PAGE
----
The move to real-time release of USDA crop reports (livestock reports are still released after futures markets are closed) has been controversial from the start. The key to understanding the heart of the controversy is the radically different incentives faced by market participants with a trading halt compared to real-time release. With release under a trading halt it is relatively easy to assure a level playing field in terms of access to the USDA information. Since futures markets are closed during release, the value of getting the information one second after release versus 30 minutes after release simply does not matter much in economic terms. Regardless when an individual gains access to the information within the trading halt period, the futures market is still closed and it is difficult to act upon the information. Economic incentives change completely when USDA reports are released into live futures marketing trading. In this case, there is a huge economic incentive to gain access to the report before other market participants because one can trade upon the information virtually at the same time. The incentives for what economists call “run games” after real-time USDA report releases should be obvious, particularly with electronic trading and the ability of some market participants to trade literally at the speed of light.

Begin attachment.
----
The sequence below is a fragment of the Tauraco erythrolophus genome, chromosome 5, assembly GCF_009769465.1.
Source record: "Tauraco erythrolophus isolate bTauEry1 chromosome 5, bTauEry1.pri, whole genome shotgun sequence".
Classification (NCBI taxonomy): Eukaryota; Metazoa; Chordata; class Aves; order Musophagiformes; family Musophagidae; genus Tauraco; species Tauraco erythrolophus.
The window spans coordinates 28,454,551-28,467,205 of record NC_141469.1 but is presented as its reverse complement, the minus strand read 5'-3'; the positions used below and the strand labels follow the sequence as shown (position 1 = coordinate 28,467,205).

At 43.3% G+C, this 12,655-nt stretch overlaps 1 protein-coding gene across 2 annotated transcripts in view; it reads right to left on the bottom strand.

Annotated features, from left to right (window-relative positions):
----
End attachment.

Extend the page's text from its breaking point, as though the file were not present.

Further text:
From the beginning of real-time release of USDA crop reports there have been complaints of unequal access to the reports:
- Some complaints have been related to congestion at USDA servers that slowed access for some to a crawl. I have personally experienced this numerous times, even accessing this through the relatively fast network at the University of Illinois. Wait times in the first few years of real-time release could be as much as 15-20 minutes to download the reports. This has improved over time as the USDA has increased server capacity, but in my experience it can still easily be a five-minute delay.